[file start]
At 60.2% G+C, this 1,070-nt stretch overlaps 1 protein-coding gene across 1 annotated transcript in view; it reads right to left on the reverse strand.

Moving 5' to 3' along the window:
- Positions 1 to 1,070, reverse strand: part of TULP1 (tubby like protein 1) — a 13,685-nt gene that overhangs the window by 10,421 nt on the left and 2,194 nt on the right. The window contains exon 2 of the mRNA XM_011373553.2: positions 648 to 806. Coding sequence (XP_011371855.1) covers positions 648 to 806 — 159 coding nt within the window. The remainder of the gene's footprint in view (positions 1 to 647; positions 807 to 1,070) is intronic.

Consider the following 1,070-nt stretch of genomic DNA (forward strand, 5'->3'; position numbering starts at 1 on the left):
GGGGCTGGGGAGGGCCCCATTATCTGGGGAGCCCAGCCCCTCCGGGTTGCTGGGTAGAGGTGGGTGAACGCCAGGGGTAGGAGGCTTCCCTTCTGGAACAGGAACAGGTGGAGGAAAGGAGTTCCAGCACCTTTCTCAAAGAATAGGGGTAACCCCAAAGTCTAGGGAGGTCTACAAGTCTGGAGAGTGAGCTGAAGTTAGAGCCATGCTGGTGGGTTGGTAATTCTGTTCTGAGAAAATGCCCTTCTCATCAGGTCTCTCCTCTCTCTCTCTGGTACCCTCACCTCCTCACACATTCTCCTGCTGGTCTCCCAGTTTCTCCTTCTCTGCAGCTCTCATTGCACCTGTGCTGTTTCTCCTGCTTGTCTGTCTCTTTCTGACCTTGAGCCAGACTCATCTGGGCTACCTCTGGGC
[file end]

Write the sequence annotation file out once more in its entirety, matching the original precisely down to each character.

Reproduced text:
At 60.2% G+C, this 1,070-nt stretch overlaps 1 protein-coding gene across 1 annotated transcript in view; it reads right to left on the reverse strand.

Moving 5' to 3' along the window:
- Positions 1 to 1,070, reverse strand: part of TULP1 (tubby like protein 1) — a 13,685-nt gene that overhangs the window by 10,421 nt on the left and 2,194 nt on the right. The window contains exon 2 of the mRNA XM_011373553.2: positions 648 to 806. Coding sequence (XP_011371855.1) covers positions 648 to 806 — 159 coding nt within the window. The remainder of the gene's footprint in view (positions 1 to 647; positions 807 to 1,070) is intronic.

Consider the following 1,070-nt stretch of genomic DNA (forward strand, 5'->3'; position numbering starts at 1 on the left):
GGGGCTGGGGAGGGCCCCATTATCTGGGGAGCCCAGCCCCTCCGGGTTGCTGGGTAGAGGTGGGTGAACGCCAGGGGTAGGAGGCTTCCCTTCTGGAACAGGAACAGGTGGAGGAAAGGAGTTCCAGCACCTTTCTCAAAGAATAGGGGTAACCCCAAAGTCTAGGGAGGTCTACAAGTCTGGAGAGTGAGCTGAAGTTAGAGCCATGCTGGTGGGTTGGTAATTCTGTTCTGAGAAAATGCCCTTCTCATCAGGTCTCTCCTCTCTCTCTCTGGTACCCTCACCTCCTCACACATTCTCCTGCTGGTCTCCCAGTTTCTCCTTCTCTGCAGCTCTCATTGCACCTGTGCTGTTTCTCCTGCTTGTCTGTCTCTTTCTGACCTTGAGCCAGACTCATCTGGGCTACCTCTGGGC